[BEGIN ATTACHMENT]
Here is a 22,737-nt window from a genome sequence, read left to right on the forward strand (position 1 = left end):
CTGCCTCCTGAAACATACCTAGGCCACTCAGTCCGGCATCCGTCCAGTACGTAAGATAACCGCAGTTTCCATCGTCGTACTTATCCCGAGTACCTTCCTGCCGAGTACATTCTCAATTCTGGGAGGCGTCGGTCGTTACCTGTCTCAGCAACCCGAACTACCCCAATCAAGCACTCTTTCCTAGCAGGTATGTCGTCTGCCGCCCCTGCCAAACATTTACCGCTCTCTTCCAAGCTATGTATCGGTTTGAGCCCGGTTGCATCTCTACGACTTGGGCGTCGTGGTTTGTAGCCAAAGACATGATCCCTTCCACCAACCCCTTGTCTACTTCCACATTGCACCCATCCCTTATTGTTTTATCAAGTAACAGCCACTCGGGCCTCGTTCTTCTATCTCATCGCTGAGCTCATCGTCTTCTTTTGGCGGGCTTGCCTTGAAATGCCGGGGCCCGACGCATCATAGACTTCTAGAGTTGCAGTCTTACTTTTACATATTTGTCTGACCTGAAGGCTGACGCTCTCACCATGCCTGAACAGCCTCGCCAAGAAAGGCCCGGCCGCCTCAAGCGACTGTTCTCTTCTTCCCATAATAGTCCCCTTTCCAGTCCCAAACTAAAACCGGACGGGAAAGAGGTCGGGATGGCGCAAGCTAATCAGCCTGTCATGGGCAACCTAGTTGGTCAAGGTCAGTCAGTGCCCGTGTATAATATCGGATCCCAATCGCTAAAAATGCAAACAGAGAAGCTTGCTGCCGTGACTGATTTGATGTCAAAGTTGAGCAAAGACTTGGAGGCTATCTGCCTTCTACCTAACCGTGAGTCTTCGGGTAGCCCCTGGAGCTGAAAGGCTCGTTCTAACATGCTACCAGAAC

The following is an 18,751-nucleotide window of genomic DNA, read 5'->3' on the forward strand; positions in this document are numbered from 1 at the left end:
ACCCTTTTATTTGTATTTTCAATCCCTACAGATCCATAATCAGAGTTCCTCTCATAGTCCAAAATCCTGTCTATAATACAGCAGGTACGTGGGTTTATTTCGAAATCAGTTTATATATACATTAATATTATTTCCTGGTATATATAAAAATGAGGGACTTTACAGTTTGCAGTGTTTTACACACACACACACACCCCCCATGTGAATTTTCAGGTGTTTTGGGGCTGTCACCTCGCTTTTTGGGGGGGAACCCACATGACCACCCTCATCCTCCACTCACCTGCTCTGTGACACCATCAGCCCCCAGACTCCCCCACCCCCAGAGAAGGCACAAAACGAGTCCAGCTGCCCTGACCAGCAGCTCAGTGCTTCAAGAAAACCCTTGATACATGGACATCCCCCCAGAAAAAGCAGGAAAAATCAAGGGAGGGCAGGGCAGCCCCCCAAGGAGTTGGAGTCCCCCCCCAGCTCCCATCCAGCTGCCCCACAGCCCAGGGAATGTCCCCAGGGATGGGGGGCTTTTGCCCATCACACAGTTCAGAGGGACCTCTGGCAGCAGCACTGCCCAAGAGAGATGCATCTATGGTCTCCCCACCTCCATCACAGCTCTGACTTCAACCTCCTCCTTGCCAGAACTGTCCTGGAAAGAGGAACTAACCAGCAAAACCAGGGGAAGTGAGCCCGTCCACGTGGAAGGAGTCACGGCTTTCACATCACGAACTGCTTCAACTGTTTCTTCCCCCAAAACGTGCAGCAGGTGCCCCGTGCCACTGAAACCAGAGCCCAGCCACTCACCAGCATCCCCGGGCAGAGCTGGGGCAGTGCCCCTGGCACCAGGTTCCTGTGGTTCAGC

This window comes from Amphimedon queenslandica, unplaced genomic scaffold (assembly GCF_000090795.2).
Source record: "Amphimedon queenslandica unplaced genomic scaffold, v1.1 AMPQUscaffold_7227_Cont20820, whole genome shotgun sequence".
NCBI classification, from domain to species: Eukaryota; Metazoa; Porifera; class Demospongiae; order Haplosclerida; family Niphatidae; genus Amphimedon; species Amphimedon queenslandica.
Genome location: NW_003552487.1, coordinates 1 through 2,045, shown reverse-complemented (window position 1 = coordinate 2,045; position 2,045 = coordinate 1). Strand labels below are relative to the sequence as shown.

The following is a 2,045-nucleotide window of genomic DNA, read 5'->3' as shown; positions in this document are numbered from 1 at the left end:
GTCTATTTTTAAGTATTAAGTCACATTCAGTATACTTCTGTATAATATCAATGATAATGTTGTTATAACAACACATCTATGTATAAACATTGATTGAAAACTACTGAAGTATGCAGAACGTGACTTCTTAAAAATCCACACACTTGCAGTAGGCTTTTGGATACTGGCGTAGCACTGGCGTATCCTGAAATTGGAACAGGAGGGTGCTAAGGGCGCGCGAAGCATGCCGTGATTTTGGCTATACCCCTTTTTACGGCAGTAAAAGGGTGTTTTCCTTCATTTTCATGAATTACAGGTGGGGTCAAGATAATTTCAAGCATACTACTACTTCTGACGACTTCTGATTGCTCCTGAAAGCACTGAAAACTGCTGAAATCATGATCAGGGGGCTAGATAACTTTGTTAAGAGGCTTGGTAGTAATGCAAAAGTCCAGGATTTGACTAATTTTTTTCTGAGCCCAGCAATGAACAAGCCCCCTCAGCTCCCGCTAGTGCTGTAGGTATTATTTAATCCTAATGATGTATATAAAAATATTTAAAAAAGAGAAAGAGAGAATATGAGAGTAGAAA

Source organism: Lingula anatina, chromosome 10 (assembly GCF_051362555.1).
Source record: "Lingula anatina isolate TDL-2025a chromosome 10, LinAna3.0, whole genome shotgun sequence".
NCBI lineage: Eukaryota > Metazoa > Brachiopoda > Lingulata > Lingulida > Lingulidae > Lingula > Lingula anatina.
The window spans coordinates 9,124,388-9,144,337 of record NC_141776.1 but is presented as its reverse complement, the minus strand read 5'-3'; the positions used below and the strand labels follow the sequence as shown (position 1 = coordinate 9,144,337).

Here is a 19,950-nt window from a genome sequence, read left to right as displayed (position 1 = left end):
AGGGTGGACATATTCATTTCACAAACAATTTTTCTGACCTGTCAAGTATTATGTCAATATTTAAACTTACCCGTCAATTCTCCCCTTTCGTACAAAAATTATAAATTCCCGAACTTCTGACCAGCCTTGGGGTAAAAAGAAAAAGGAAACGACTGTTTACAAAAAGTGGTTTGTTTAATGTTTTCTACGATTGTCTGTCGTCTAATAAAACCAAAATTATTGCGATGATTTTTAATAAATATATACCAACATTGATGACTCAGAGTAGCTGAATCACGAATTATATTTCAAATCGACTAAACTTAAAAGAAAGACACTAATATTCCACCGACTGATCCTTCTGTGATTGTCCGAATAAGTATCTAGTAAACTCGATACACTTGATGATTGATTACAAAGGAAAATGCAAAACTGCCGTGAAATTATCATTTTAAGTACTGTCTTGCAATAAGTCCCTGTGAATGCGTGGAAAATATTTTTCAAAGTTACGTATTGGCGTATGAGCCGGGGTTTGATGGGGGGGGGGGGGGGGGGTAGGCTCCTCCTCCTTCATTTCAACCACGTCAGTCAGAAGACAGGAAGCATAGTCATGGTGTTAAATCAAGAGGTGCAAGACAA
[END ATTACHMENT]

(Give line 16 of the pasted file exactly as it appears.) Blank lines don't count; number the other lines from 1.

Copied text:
AGGGTGGACATATTCATTTCACAAACAATTTTTCTGACCTGTCAAGTATTATGTCAATATTTAAACTTACCCGTCAATTCTCCCCTTTCGTACAAAAATTATAAATTCCCGAACTTCTGACCAGCCTTGGGGTAAAAAGAAAAAGGAAACGACTGTTTACAAAAAGTGGTTTGTTTAATGTTTTCTACGATTGTCTGTCGTCTAATAAAACCAAAATTATTGCGATGATTTTTAATAAATATATACCAACATTGATGACTCAGAGTAGCTGAATCACGAATTATATTTCAAATCGACTAAACTTAAAAGAAAGACACTAATATTCCACCGACTGATCCTTCTGTGATTGTCCGAATAAGTATCTAGTAAACTCGATACACTTGATGATTGATTACAAAGGAAAATGCAAAACTGCCGTGAAATTATCATTTTAAGTACTGTCTTGCAATAAGTCCCTGTGAATGCGTGGAAAATATTTTTCAAAGTTACGTATTGGCGTATGAGCCGGGGTTTGATGGGGGGGGGGGGGGGGGGTAGGCTCCTCCTCCTTCATTTCAACCACGTCAGTCAGAAGACAGGAAGCATAGTCATGGTGTTAAATCAAGAGGTGCAAGACAA